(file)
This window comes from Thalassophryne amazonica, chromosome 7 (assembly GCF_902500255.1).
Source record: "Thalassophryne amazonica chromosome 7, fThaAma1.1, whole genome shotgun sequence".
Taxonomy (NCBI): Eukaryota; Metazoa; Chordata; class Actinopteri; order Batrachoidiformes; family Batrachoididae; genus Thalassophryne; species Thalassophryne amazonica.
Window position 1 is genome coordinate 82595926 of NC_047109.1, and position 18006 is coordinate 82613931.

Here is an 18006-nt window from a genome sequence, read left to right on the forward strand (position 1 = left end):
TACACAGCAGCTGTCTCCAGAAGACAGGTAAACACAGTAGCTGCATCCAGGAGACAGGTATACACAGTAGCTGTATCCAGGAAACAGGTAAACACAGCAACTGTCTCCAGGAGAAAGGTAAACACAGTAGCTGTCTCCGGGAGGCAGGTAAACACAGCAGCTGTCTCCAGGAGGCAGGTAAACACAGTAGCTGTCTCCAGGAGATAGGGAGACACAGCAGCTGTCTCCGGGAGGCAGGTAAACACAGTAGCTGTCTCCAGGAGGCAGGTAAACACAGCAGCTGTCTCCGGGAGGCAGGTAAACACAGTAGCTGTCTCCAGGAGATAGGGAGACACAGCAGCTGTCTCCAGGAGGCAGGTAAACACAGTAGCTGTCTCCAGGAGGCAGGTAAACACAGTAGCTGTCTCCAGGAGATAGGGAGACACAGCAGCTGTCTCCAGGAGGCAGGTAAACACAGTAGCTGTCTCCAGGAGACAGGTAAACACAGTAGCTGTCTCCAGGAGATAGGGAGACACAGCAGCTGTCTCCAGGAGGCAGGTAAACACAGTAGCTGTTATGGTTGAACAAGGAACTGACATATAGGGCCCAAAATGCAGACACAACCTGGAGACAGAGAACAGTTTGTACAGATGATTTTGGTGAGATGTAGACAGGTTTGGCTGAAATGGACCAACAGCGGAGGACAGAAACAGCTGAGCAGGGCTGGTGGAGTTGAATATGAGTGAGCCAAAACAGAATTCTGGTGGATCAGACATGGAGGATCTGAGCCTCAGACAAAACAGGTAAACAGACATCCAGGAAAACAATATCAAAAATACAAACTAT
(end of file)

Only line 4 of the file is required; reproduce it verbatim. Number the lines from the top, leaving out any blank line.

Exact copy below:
Window position 1 is genome coordinate 82595926 of NC_047109.1, and position 18006 is coordinate 82613931.